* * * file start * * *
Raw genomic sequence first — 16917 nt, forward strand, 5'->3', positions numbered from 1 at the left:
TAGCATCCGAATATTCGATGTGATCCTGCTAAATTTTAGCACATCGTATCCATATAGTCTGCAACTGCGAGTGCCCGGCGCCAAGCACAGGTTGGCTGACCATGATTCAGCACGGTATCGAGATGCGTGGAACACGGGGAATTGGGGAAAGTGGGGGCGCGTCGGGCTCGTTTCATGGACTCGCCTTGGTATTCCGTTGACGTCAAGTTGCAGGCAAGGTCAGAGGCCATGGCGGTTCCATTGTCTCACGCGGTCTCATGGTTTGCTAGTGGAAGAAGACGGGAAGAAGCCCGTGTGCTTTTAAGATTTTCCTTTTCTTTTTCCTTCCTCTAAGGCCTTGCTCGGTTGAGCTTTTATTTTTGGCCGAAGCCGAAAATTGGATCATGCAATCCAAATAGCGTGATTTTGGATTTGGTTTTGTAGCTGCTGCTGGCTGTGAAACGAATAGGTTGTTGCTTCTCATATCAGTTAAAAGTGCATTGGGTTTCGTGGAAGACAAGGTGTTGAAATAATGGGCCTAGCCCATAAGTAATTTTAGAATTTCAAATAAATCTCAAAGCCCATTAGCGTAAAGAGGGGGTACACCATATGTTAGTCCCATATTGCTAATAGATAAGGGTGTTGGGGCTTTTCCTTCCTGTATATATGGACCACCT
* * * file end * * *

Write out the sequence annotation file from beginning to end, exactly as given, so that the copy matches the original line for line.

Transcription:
Raw genomic sequence first — 16917 nt, forward strand, 5'->3', positions numbered from 1 at the left:
TAGCATCCGAATATTCGATGTGATCCTGCTAAATTTTAGCACATCGTATCCATATAGTCTGCAACTGCGAGTGCCCGGCGCCAAGCACAGGTTGGCTGACCATGATTCAGCACGGTATCGAGATGCGTGGAACACGGGGAATTGGGGAAAGTGGGGGCGCGTCGGGCTCGTTTCATGGACTCGCCTTGGTATTCCGTTGACGTCAAGTTGCAGGCAAGGTCAGAGGCCATGGCGGTTCCATTGTCTCACGCGGTCTCATGGTTTGCTAGTGGAAGAAGACGGGAAGAAGCCCGTGTGCTTTTAAGATTTTCCTTTTCTTTTTCCTTCCTCTAAGGCCTTGCTCGGTTGAGCTTTTATTTTTGGCCGAAGCCGAAAATTGGATCATGCAATCCAAATAGCGTGATTTTGGATTTGGTTTTGTAGCTGCTGCTGGCTGTGAAACGAATAGGTTGTTGCTTCTCATATCAGTTAAAAGTGCATTGGGTTTCGTGGAAGACAAGGTGTTGAAATAATGGGCCTAGCCCATAAGTAATTTTAGAATTTCAAATAAATCTCAAAGCCCATTAGCGTAAAGAGGGGGTACACCATATGTTAGTCCCATATTGCTAATAGATAAGGGTGTTGGGGCTTTTCCTTCCTGTATATATGGACCACCT